It’s one of the few places in NYC with enough space to allow for green infrastructure innovation to merge with environmental justice, generate solar energy and clean up water, while providing an educational opportunity for locals.
A friend recently sent me an article by Drew Costly that describes a movement to transition Rikers Island, a prison and psychiatric center on a 400-acre island on NYC’s East River, into a green infrastructure demonstration site, a place where individuals from local communities of color can experience alternative environmental action. Such opportunities are rare, and to be prized. A trio of city council members, Costa Constantinides, Helen Rosenthal and Ben Kallos, introduced legislation that became the “Renewable Rikers Act.” The City Council has committed to the plan, and the current prison that is Rikers Island is scheduled to come offline by 2026.
It’s one of the few places in NYC with enough space to allow for green infrastructure innovation to merge with environmental justice, and the vision is for this island to become a green oasis of sorts to generate solar energy and clean up water, while providing an educational opportunity for locals.
When I saw this, I thought, “why not go further?” Why not transition the island into a living example of sustainable practice? For example, take local wastewater and its valuable nutrient load and treat it, on the island, using biomimicry.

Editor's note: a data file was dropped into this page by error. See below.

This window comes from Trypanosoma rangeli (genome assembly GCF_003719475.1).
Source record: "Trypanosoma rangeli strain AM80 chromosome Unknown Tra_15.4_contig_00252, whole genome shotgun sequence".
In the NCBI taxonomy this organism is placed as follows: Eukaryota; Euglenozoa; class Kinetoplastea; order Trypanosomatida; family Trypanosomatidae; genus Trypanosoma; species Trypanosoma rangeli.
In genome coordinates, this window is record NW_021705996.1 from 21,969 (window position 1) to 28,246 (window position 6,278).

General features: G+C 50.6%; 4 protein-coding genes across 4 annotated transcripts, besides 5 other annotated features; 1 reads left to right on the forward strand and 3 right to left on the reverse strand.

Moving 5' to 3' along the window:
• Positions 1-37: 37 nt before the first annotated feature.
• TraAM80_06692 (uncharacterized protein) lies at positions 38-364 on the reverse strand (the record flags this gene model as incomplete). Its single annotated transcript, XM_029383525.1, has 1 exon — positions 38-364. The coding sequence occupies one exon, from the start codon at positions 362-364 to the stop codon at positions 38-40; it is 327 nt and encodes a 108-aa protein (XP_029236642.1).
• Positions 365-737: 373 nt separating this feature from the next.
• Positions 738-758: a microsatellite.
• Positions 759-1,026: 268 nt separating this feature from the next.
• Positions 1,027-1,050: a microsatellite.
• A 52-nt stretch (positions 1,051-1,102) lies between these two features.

Use nature’s wetland effect to clean up and polish the water. In the process clarify the water, harvest from the water, and educate people in nature’s methods. This process is what we are doing in Shepherd, Montana, with the very same nutrients, except ours come from agriculture. Whether it's shit from cattle, or from a city, it is still shit. And nature deals with crap. Always has. Hopefully, always will.
...one of the few places in NYC with enough space to allow for green infrastructure innovation to merge with environmental justice
Our country has attempted to live in denial. The ignominious Trump administration was essentially a plea to return to an artificial and contrived view that humans can manipulate nature. Bottom line…this view was, and is, not just doomed to failure, but actually harmful. Far more people die in this setting and leave an impaired environment in their wake. But hopefully, this four-year hiatus into denial is just a blip. As much as many of us desire “simplicity,” the reality is that sustainable life models for our race will require complex and innovative action. Life is not destined to get simpler. Instead, we are destined to become more thoughtful, collaborative, innovative, and “green.” It sure won’t be simple!
Where will sustainable leadership spring forth? Will it be from islands within major urban centers, or from massive islands like north island and South Island in New Zealand? Or from rural villages, like Shepherd, Montana?
Life is not destined to get simpler. Instead, we are destined to become more thoughtful, collaborative, innovative, and “green.”
Perhaps all of the above?
Imagine a Rikers island where the carbon cycle makes a full loop. Where we humans, as relative apex predators, design for actual collaboration with nature. With natural systems. This isn’t just about concrete and steel wastewater structures, or terrestrial solar farms, or temporary classroom tours extolling an almost trite view of the work that needs doing. This is about a deep dive into potential.
Rikers Island is a nidus point of opportunity. It can be a wonderful example of transition. It could do what is being done in New Zealand, and in Shepherd, Montana.
Write something about yourself. No need to be fancy, just an overview.